Creediidae: M III A4



Egg diameter in µm

Number of oil globules

Diameter of oil globule in µm

Yolk texture

Perivitelline space

Position of oil globule at hatch

Gut length   at eye- pigment stage







bow & stern

52% of NL



Egg: This unique egg, with two bright golden amber oil globules, and pale yellow-white pigmented embryo, is unmistakable (A). Freshly spawned eggs have the oil globules scattered, but were only seen on occasions when the inshore sample was collected late in the afternoon. Incubation is 30-35 hours.

Larva: The 1-day larva is elongate, with a moderately long gut and prominent pale yellow pigment patches on the finfold edge and notochord (B). By day 4 the yellow pigment is confined to and below the notochord, the latter in a series of 8 patches, with just a trace on the finfold edges posteriorly (D). B: 1 day, C: 3 days, D: 4 days (24°C).


Attempts to rear this egg were unsuccessful. Ten larvae have been barcoded, but they do not match the barcodes of 2 adult Limnichthys nitidus, nor that of Apodocreedia vanderhorsti, the only two adult creediid species from South Africa, currently in BOLD. For the former, this is not surprising, because Limnichthys has <50 myomeres (Leis & Rennis 1983). They also do not match the sequence of 5 Trichonotus marleyi, collected locally, and do not match or associate with the barcode of an ammodytid, another group with a high vertebral count. Presently the only other creediid candidate known from our waters is Chalixodytes chameleontoculis; otherwise it is a new species or locality record.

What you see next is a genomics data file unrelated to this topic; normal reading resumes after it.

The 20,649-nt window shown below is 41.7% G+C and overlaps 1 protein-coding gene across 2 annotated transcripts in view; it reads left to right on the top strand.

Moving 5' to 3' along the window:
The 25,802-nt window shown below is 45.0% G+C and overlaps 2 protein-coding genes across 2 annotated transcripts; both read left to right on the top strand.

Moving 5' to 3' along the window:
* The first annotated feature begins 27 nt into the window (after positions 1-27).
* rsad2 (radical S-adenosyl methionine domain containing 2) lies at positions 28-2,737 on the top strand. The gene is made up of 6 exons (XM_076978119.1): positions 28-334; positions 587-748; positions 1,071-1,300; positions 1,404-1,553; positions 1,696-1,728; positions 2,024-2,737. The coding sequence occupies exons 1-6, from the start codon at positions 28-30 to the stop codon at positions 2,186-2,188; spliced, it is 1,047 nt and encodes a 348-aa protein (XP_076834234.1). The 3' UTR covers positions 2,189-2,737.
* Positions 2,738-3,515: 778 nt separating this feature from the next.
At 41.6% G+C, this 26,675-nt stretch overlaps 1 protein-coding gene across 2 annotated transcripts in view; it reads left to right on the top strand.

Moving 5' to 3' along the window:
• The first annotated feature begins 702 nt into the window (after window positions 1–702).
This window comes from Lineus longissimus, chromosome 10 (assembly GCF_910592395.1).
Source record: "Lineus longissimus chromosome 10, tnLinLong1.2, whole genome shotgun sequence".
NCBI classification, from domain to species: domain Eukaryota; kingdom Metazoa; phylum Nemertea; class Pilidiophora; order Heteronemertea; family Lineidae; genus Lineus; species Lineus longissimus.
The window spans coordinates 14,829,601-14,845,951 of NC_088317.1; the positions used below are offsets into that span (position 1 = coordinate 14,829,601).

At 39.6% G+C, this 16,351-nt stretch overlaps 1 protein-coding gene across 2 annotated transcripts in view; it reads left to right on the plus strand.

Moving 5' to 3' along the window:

Due to their nearshore distribution, and all year spawning pattern, these eggs are a useful indicator of inshore water. Like a biological driftcard, their appearance in offshore samples indicates that inshore surface waters had been driven offshore in the previous 24 hours (see also FIIA9). Most sampling is done between 11am and 2pm, and these eggs always contain a well developed larva, when processed the same evening. Occasional sampling between 3 and 4pm in winter, has yielded fresh eggs with the oil globules in a central cluster or spread in a ring around the edge of the yolk.

Since adding the barcode of adult Apodocreedia vanderhorsti to my tree (December 2015), all 3 species (the third being thisas yet unidentified egg) have clustered together in my updated barcode tree, confirming that it is a creediid (January 2016 update).


Linked samples Offshore Inshore
Eggs 68 331
Hits 40 187

This species spawns all year round, but the eggs are never seen in big numbers (blue graph). Apart from the years 2003 and 2004, the eggs have remained fairly constant at Park Rynie over the study period (white graph). They were not seen in the first three years of the study, mainly because regular nearshore sampling was only begun in early 1994 (see Section 7.3 of the Introductory Notes). The egg was only seen once in the DHM samples, which is puzzling, since the Park Rynie linked samples had the overwhelming majority of these eggs inshore (82%). Perhaps the species prefers an exposed coastal habitat, as opposed to the protected nature of the Durban Harbour mouth. See Section 7.3 and Table 1 of the Introductory Notes, for more information on the linked samples